(New York, New York) – Today the national public policy organization Demos and The National Council of La Raza (NCLR) released a new report that explores the use of credit cards and the impact of debt on Latino households in America.
The housing crash resulted in a tremendous loss of wealth in the Latino community. Households have fewer resources to draw on in times of need.
Credit Card Debt in the Latino Community draws from Demos’ 2012 National Survey on Credit Card Debt of Low- and Middle-Income Households. The study finds that, while Latino households are carrying less credit card debt than they were in 2008, four out of ten survey participants reported using their credit cards to pay for basic living expenses such as rent, mortgage payments, groceries, utilities or insurance because they did not have enough money in their checking or savings accounts.
“Across the board we see too many low- and middle-income Americans relying on credit cards because their wages aren’t keeping up with the cost of living. At the same time, the Latino community faces distinct challenges,” said Amy Traub, Demos Senior Policy Analyst and report author. “The housing crash resulted in a tremendous loss of wealth in the Latino community, meaning households have fewer resources to draw on in times of need. Meanwhile, Latino borrowers are less likely to have health coverage than other communities, and one outcome is that they’re more likely to be carrying medical debt on their credit cards.”
Key findings from the study include:
“It’s good news that Latinos are carrying less credit card debt, but still we remain concerned that even as the economy is improving, Latinos are still waiting to feel the effects from the recovery,” said Eric Rodriguez, Vice President, NCLR. “Too many in our community have to use their credit cards to pay for basic necessities because their income and wages are insufficient to help them make ends meet. New Census data reflect that Latinos continue to work at high levels, but more can and should be done to improve wages.”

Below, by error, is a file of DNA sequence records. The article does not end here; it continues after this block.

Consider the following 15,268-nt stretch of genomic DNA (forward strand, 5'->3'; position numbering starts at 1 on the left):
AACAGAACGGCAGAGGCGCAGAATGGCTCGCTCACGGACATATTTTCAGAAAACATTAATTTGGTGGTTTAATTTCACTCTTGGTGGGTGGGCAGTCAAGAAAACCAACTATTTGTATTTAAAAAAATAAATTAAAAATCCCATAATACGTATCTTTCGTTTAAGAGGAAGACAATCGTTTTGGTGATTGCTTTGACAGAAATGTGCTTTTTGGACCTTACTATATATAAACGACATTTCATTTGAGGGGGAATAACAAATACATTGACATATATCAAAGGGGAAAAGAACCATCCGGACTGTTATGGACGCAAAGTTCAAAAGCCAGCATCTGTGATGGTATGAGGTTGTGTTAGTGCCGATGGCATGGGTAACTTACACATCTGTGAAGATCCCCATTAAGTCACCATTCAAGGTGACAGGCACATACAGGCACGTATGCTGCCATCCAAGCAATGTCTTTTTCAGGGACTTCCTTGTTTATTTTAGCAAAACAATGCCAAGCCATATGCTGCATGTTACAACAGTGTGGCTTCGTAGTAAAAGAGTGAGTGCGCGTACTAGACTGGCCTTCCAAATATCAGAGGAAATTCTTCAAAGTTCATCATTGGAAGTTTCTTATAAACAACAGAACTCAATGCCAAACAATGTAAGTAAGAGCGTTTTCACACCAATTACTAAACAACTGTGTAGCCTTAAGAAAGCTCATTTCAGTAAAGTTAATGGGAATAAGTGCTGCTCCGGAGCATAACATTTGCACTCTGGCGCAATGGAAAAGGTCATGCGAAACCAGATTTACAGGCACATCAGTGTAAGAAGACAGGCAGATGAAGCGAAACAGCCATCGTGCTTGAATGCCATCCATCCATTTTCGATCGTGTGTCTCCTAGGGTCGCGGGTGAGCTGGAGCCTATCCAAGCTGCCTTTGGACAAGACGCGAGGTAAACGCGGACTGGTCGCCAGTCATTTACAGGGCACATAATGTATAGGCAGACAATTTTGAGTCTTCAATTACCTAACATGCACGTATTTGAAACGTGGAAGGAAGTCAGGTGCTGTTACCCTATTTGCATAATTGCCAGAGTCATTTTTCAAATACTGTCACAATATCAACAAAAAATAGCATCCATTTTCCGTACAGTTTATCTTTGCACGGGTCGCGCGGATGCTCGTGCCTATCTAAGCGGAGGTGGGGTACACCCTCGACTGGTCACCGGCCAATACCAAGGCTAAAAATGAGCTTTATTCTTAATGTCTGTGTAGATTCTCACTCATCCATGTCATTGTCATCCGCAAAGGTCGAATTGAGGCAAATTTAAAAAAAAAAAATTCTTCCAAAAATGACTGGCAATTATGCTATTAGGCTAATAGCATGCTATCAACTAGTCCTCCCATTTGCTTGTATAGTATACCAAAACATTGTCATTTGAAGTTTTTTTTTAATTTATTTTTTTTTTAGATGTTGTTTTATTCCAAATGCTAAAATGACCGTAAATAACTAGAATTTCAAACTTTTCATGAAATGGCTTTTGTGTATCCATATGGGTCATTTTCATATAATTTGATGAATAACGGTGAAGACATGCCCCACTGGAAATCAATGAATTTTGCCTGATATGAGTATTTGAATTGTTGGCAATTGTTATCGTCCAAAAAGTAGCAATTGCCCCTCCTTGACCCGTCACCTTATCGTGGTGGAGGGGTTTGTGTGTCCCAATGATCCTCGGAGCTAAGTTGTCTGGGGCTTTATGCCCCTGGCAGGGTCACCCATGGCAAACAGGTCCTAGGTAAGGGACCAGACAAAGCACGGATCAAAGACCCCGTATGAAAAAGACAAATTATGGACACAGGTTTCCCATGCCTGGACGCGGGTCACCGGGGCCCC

While Latino households are more optimistic than the population as a whole about paying down their credit card debt quickly, the most common ways of doing so include using a tax refund, working extra hours or getting an additional job, drawing on savings, and borrowing money from family or friends.
The CARD Act of 2009 has provided new protections for Latino borrowers – with 41% of Latino households reporting that they have been charged less late fees as a result of the act and 38% saying the new disclosure information has caused them to pay more toward their monthly balance.
This report offers other policy recommendations to help alleviate the burden of debt for Latino households including medical debt protection, borrower security, the elimination of credit checks as a part of the hiring process and the regulation of non-traditional lenders to cap exorbitant interest rates that accompany payday loans.
Credit Card Debt in the Latino Community is a part of Demos’ ongoing work to build pathways to a strong, diverse middle-class. Previously, Demos partnered with the NAACP to release The Challenge of Credit Card Debt For the African American Middle Class, which examined the struggles faced by the indebted African American community trying to pay down credit card debt.
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